"If I could pinpoint which memories," Freyr said, "that would be ideal. But too much, and I'm afraid he'd end up right back where he is now. He may need the memories of the bad experiences to stop him repeating them." He shook his head. "He gives too much of himself, too often. He has help now, but even a strong community can only do so much."
The spring goddess made a sympathetic mmm, her eyes drawing toward the sun in the blue sky. Her free hand rose to shield her eyes.
"Perhaps he can be urged to protect himself not solely for himself, but for those who care for him. Sometimes people must look outside of themselves to find value, if they refuse to see it in themselves." She glanced back at Freyr with a questioning look. "Together, those friends and his memories would hopefully teach enough of a lesson that he would learn it, truly.
"Though it is mortal to err and err again, is it not?" A slice of smile curved her mouth, like an amused but chastising parent. "Their memories rarely become long enough for them to understand what it is they've done wrong."
Freyr chuckled. "Too true. Seventy, eighty years… it's hardly enough to learn anything. I suppose it's no wonder they keep making mistakes we've all seen before." He drew a deep breath, basking in the smell of sunshine and golden, growing things. He looked to his companion, seeing both reflected in her, and found himself newly gracious for her having visited. As they walked he continued to mull over her suggestions, and found himself latching on one.
"Protecting himself for others," he echoed. "Now that is a tack that might work. I will do what I can from here to guide him in that direction. Perhaps your Isobel could do the same."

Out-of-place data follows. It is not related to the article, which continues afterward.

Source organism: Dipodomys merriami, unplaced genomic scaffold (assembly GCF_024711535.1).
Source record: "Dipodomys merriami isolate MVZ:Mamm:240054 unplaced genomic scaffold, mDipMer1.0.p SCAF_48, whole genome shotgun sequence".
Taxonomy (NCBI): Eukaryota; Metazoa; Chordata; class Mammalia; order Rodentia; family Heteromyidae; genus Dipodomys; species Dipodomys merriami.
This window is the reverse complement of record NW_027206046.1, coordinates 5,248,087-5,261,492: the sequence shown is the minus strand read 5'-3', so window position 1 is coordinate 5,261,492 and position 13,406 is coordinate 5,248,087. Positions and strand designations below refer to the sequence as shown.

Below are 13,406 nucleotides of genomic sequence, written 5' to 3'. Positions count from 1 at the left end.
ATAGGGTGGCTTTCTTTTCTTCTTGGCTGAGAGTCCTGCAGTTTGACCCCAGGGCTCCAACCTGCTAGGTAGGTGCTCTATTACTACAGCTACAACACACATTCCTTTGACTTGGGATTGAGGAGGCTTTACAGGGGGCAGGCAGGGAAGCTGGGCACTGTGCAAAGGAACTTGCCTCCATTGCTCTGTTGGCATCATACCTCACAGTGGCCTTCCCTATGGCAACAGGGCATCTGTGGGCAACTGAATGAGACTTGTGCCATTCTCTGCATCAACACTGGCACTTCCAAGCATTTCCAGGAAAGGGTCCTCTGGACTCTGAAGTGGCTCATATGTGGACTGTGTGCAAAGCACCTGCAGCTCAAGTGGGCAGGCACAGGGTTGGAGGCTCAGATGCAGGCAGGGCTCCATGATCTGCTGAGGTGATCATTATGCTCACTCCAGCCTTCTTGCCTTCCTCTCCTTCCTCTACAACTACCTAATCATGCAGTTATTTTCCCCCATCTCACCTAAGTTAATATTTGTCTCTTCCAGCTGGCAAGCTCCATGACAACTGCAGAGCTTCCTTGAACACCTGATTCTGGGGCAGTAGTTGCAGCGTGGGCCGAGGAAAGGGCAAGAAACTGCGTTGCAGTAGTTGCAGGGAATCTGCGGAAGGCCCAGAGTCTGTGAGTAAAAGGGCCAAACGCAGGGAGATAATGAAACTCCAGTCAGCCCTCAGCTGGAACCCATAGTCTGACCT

"It is something she needs to learn; she, like your vessel, has stretched herself too far, too thin, for others. There is a merit in sharing the burden, especially with those who claim to care. I think she has been puzzling that out as she tries to remember who she is; only time will tell if my experiment works or not.
"But Nature will do what it does, and what fails is a lesson in itself. I certainly hope that this won't be the last time we will see each other because something was unfixable." She frowned in Freyr's direction, glancing down at their entwined hands. Rarely before had she felt such a familiar presence, almost like looking into a mirror.
"Nothing is unfixable." Foolishly, or perhaps only because he so badly wanted it to be true, Freyr genuinely believed this. That belief shone bright on his face. With his free hand he raised her chin, looking down into her bright, gleaming eyes. "They will get through this," he said. "Together. With us. And you and I will see one another again. We must discuss how our experiments turn out, after all. If there is anything I can do to assist you, you'll let me know somehow, won't you?"
She smiled, nodding. "Of course. It's always good to compare notes. For now, though," she glanced away, taking in the whole of the scene around them. "Will you show me where I am? This is beautiful, and it so reminds me of home. I'd like to stay awhile, if that's all right with you."
His nod was almost a bow, gracious and slow as he welcomed her into his sunlit fields. Her hand in his, he led her forward, and introduced her to the many comforts of his home.